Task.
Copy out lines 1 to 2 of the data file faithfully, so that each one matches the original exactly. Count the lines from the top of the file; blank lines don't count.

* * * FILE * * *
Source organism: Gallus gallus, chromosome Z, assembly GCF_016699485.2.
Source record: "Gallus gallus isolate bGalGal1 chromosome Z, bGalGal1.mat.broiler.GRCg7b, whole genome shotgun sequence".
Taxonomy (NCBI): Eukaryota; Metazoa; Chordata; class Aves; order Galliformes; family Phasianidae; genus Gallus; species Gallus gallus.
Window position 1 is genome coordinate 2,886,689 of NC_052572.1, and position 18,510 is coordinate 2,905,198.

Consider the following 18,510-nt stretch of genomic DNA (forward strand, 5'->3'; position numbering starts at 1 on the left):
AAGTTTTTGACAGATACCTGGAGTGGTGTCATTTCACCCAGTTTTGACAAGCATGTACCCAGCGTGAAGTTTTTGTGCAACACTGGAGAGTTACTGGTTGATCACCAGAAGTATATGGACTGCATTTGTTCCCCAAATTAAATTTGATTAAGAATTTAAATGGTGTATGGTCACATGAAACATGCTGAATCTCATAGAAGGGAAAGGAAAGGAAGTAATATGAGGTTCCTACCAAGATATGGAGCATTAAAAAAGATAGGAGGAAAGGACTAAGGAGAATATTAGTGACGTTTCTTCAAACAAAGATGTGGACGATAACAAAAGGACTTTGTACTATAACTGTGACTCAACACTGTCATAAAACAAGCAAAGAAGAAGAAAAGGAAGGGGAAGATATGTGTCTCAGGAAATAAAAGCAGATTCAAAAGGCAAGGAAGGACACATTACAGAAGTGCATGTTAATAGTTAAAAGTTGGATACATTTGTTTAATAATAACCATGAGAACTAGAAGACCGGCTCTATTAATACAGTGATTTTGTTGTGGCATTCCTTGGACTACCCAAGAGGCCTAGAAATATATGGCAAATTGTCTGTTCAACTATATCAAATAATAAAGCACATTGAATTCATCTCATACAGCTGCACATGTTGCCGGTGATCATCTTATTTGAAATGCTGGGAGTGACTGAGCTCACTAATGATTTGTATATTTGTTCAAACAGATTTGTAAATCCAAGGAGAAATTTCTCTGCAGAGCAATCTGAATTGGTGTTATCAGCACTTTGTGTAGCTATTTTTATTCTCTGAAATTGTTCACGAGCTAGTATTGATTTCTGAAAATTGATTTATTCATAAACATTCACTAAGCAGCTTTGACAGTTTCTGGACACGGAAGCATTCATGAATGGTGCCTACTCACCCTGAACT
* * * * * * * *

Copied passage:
Source organism: Gallus gallus, chromosome Z, assembly GCF_016699485.2.
Source record: "Gallus gallus isolate bGalGal1 chromosome Z, bGalGal1.mat.broiler.GRCg7b, whole genome shotgun sequence".